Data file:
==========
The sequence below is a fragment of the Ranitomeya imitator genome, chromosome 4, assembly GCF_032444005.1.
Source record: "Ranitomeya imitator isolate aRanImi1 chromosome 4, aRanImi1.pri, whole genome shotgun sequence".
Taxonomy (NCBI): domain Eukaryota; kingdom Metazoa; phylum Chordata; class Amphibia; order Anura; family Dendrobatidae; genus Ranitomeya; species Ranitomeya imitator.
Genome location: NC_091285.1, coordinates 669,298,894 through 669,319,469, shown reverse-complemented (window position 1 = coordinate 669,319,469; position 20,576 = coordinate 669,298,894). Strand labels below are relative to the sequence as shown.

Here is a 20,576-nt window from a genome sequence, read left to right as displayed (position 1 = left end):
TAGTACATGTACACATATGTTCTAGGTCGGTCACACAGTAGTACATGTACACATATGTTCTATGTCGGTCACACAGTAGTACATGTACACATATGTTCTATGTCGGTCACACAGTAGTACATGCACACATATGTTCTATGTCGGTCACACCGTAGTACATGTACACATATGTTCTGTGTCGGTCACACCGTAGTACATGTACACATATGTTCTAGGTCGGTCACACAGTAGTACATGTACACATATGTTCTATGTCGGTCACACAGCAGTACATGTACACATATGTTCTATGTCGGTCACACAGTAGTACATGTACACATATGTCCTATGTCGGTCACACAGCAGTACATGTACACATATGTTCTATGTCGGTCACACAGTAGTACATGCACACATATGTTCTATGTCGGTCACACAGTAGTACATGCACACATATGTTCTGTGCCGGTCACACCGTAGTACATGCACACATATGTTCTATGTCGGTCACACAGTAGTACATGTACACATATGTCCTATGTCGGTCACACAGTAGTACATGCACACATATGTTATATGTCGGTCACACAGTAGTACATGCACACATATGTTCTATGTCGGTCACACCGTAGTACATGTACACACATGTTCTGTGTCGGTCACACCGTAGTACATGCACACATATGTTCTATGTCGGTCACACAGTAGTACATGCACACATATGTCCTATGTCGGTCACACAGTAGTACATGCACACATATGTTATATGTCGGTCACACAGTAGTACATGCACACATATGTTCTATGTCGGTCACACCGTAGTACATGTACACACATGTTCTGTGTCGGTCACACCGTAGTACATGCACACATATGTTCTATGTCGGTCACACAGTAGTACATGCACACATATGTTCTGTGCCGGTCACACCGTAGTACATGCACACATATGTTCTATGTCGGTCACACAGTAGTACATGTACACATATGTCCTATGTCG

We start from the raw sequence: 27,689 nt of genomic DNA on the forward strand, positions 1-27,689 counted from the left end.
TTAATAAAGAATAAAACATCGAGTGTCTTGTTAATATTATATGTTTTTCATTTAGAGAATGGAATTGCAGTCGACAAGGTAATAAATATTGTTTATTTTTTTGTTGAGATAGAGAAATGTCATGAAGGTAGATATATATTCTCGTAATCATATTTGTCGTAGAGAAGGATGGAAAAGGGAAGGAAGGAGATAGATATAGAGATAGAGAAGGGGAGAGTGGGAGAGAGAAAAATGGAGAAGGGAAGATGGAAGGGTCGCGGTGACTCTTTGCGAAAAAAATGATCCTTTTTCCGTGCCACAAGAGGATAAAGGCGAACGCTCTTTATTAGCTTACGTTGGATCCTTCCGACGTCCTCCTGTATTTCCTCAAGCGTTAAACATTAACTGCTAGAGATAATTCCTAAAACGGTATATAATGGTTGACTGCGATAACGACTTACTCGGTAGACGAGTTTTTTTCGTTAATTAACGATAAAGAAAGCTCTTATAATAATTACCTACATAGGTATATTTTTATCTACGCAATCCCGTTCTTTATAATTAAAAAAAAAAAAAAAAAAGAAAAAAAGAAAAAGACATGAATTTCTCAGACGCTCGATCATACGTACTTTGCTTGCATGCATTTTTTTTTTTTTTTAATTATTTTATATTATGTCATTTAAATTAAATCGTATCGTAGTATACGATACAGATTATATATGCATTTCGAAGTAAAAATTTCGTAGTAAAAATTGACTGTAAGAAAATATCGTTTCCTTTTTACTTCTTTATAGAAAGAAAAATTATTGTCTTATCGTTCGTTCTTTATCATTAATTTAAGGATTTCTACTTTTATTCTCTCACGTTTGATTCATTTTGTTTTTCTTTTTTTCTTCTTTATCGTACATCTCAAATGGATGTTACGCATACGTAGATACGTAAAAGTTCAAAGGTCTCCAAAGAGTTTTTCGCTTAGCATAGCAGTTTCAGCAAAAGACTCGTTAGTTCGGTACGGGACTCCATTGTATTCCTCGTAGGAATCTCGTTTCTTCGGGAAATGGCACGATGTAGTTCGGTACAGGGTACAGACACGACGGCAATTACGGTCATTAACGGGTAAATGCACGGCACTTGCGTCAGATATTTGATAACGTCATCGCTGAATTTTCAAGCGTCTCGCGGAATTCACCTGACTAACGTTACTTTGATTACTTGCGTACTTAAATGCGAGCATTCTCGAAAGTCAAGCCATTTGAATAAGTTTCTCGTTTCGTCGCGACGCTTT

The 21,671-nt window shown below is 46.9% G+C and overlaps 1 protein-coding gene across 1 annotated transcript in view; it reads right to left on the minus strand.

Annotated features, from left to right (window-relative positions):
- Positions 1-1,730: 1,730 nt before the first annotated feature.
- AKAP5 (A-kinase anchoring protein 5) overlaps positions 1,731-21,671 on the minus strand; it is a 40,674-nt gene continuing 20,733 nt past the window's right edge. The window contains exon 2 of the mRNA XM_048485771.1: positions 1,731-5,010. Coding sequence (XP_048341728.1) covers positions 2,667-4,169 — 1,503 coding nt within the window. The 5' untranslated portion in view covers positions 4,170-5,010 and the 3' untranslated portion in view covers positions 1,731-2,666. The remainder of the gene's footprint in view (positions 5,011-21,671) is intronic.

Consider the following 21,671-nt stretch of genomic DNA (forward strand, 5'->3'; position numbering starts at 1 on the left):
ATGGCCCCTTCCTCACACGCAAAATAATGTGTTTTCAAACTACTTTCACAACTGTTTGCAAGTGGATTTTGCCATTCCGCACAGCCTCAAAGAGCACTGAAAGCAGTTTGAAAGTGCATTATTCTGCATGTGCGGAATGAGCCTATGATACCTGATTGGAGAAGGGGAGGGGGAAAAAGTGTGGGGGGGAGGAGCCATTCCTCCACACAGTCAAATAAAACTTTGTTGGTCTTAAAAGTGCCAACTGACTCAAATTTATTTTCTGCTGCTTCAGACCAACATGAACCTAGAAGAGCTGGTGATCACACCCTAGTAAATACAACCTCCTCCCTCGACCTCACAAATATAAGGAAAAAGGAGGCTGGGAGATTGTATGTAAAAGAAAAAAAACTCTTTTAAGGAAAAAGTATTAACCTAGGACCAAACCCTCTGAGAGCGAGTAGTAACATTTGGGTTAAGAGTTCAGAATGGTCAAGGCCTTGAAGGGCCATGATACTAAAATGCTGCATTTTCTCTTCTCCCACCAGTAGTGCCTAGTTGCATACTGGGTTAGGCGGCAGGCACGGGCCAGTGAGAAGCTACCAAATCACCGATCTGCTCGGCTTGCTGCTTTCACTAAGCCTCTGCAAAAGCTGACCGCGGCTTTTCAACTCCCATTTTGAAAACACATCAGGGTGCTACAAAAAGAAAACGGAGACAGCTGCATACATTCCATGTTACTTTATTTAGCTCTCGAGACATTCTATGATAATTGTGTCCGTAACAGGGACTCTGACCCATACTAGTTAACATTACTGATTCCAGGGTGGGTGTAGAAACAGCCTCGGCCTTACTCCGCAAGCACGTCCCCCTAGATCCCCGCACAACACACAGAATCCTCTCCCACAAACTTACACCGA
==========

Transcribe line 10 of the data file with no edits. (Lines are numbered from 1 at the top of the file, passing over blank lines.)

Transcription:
Annotated features, from left to right (window-relative positions):